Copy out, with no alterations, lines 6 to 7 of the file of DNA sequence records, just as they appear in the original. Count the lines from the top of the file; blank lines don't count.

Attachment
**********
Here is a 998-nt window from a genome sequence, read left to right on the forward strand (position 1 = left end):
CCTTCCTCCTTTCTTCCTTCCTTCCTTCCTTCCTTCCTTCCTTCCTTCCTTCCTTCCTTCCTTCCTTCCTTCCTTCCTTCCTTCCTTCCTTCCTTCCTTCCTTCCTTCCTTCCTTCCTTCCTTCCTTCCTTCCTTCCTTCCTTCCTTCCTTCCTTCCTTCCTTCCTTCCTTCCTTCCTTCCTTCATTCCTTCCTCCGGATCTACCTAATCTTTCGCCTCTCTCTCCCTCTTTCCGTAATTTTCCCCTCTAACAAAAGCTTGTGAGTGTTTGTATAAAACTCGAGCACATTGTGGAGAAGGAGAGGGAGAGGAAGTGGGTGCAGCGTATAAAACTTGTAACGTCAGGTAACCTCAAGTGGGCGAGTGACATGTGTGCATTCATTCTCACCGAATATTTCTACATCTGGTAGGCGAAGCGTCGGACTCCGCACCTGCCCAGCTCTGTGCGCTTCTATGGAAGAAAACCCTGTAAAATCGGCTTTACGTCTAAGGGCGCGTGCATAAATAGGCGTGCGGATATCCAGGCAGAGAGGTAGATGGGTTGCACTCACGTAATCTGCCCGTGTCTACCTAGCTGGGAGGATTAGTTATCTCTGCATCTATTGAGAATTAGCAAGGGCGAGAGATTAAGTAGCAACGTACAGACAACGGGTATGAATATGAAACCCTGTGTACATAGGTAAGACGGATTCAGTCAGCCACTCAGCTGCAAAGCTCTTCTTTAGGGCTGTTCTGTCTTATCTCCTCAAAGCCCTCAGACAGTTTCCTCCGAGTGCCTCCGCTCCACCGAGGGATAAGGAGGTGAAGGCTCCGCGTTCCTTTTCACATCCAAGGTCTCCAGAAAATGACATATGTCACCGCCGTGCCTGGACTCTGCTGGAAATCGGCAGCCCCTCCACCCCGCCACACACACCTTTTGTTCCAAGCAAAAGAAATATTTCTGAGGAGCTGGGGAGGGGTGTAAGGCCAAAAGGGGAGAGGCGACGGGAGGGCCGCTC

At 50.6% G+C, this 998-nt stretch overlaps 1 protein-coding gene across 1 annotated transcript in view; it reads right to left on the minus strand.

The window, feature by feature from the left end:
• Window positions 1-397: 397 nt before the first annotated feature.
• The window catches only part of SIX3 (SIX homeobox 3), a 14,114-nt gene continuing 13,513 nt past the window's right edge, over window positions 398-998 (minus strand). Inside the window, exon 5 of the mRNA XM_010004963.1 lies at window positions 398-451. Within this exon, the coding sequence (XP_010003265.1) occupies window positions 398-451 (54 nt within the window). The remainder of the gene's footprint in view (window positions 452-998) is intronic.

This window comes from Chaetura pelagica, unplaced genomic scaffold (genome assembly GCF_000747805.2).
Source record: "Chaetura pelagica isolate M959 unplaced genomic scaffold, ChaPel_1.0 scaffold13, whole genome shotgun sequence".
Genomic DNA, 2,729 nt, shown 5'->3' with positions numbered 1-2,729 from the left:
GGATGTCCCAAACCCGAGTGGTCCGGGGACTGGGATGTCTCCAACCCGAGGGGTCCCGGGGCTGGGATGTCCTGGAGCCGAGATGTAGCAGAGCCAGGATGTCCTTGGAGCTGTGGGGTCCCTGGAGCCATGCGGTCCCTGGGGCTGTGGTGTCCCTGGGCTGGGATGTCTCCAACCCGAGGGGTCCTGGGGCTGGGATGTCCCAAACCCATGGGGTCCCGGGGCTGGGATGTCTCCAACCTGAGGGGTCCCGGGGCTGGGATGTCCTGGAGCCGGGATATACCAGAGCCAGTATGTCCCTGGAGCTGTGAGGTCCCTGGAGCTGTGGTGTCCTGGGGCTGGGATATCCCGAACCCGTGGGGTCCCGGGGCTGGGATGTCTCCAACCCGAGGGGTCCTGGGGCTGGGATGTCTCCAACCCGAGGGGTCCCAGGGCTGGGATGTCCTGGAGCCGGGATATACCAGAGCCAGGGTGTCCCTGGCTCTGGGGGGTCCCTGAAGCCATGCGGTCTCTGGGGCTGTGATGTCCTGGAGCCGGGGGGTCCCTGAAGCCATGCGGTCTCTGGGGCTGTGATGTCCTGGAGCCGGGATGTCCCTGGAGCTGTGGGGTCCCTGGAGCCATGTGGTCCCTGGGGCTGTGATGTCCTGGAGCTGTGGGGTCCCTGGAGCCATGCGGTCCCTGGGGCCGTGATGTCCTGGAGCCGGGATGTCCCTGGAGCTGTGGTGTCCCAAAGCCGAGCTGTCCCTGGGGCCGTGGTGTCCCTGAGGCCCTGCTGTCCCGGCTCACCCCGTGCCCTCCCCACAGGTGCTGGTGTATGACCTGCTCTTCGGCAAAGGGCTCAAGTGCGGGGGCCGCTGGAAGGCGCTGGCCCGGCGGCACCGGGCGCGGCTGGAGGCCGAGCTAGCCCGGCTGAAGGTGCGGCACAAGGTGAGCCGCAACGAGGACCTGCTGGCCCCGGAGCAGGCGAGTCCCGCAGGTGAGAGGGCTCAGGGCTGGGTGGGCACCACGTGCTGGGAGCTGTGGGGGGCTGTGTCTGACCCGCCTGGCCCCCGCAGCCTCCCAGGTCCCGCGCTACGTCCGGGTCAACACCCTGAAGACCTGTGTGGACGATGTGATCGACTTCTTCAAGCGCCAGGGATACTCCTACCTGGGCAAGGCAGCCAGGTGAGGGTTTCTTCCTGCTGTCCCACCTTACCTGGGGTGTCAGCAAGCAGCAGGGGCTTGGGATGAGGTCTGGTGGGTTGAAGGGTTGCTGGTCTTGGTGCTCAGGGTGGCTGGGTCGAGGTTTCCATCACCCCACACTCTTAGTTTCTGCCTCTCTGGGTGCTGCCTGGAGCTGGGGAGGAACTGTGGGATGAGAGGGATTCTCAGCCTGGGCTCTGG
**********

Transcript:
• The window catches only part of SIX3 (SIX homeobox 3), a 14,114-nt gene continuing 13,513 nt past the window's right edge, over window positions 398-998 (minus strand). Inside the window, exon 5 of the mRNA XM_010004963.1 lies at window positions 398-451. Within this exon, the coding sequence (XP_010003265.1) occupies window positions 398-451 (54 nt within the window). The remainder of the gene's footprint in view (window positions 452-998) is intronic.

This window comes from Chaetura pelagica, unplaced genomic scaffold (genome assembly GCF_000747805.2).